What is amyotrophic lateral sclerosis (ALS)
Amyotrophic lateral sclerosis, also known as ALS or Lou Gehrig's disease, is a progressive degenerative brain and spinal cord disorder. ALS affects the voluntary nerves that control swallowing, speech and movement.
There are two types of ALS — sporadic and familial (runs in families). Most cases (85-90 percent) of ALS are sporadic.
ALS is a rare condition that affects approximately two out of every 100,000 people in the United States. There are an estimated 20,000 people living with ALS in the United States now.
Causes of amyotrophic lateral sclerosis (ALS)
The cause of sporadic ALS is unknown.
Risk factors for amyotrophic lateral sclerosis (ALS)
Risk factors for developing ALS include:
- Genetic defect — a mutation on chromosome 21 can increase your chance of developing ALS
- Age — people between 40 and 60 years old are most likely to develop ALS
- Gender — before 65 years old women are more likely to develop ALS
- Tobacco use — women under 65 who are smokers are more likely to develop ALS
- Environmental causes — exposure to lead and other toxins may increase your likelihood of developing ALS later in life
Symptoms of amyotrophic lateral sclerosis (ALS)
Symptoms of ALS typically begin in the hands, feet and limbs and intensify as the disease progresses.
Early signs of ALS may include:
- Trouble speaking or slurred speech
- Difficulty eating or swallowing
- Trouble walking or tripping easily
- Inability to perform daily tasks
- Difficulty breathing
- Muscle weakness or wasting
Diagnosis of amyotrophic lateral sclerosis (ALS)
If your primary care doctor suspects you have ALS, he or she will refer you to a neurologist for diagnosis and treatment.
Because there are no specific tests to diagnose ALS, diagnosis can take months or years as your doctor evaluates the progression of your symptoms. During the diagnosis period, your doctor will monitor the state of your neuromuscular function.
Because ALS symptoms can mimic other conditions, your doctor may order diagnostic testing such as:
- Electromyogram (EMG) - an EMG can evaluate the electrical activity in your brain to determine if you have ALS or another nerve issue that is causing your symptoms.
- Nerve conduction study (NCV) - a nerve conduction study may be done if your doctor suspects nerve damage.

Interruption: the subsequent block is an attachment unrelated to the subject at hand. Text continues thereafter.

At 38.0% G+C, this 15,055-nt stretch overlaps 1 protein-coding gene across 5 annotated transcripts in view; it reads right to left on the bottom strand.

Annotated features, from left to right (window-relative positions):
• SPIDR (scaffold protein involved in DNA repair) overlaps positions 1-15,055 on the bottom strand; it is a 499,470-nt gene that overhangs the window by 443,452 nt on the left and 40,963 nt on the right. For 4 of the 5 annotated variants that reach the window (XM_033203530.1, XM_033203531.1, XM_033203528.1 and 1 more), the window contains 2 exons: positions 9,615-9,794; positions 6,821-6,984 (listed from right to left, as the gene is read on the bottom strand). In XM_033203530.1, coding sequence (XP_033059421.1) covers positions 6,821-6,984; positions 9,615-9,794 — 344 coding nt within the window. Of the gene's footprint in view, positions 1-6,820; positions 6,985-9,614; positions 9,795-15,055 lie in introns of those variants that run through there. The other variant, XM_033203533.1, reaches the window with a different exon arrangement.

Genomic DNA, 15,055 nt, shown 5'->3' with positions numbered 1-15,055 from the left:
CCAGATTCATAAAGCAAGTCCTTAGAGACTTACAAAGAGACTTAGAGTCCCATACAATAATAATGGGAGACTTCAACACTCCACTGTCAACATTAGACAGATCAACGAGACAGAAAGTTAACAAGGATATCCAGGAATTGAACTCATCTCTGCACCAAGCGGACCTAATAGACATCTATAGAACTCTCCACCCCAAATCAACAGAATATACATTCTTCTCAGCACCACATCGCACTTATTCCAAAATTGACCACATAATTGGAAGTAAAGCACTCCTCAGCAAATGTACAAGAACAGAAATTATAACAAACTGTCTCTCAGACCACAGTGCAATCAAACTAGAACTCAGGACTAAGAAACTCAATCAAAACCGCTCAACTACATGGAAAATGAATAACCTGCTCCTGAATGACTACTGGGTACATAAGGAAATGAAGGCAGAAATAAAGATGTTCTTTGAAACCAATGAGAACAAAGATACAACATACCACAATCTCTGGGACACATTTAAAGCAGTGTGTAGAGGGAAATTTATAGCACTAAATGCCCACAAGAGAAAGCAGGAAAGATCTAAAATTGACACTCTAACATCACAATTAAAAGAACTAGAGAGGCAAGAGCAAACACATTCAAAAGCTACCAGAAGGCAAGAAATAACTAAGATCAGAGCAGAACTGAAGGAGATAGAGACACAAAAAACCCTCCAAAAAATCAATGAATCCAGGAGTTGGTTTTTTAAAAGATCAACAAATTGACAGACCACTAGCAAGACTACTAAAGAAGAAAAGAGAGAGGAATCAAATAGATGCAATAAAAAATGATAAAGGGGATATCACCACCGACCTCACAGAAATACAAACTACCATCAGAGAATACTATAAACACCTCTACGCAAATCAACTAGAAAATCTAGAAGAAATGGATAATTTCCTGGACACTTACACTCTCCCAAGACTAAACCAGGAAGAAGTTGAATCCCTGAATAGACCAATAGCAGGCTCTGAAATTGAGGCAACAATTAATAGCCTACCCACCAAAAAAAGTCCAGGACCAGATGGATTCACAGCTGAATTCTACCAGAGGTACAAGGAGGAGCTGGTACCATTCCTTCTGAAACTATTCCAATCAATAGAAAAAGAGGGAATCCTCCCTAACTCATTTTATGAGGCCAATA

- MRI (magnetic resonance imaging) - an MRI can take images of your brain and spinal cord to determine if you have tumors or other conditions that may be causing your symptoms.
- Blood tests - a blood test can help determine other conditions that have similar symptoms.
- Lumbar puncture - during a lumbar puncture, your doctor will remove spinal fluid from your spinal cord. The fluid will be sent to a lab for evaluation.
- Muscle or nerve biopsy - if your doctor thinks you have muscle dysfunction, you may have a muscle biopsy where some of the muscle is taken and analyzed.
Treatment of amyotrophic lateral sclerosis (ALS)
There is not a cure for ALS, so the goal of treatment is to improve quality of life and slow the progression of the disease. Patients with ALS are treated by a team of Mercy Health doctors and healthcare providers who will work together to develop the most appropriate treatment plan for your case.
There are two medications that are FDA approved to slow the progression of ALS including:
- Riluzole - Riluzole can reduce the progression of ALS but is expensive and not effective in all cases.
- Edaravone (Radicava) - Radicava is a recently approved medication (2017) for ALS that is given over a period of 10 days to 2 weeks via IV.
Other medications used to treat the symptoms of ALS include:
- Baclofen or diazepam are used to control muscle spasms
- Gabapentin is used to manage pain
- Trihexyphenidyl or amitriptyline can help patients who aren’t able to swallow
- Medications for constipation, fatigue, depression and sleep
Therapies that may be necessary include:
- Physical therapy
- Occupational therapy
- Breathing treatments
- Nutritional support or dietary counseling
- Psychological and social support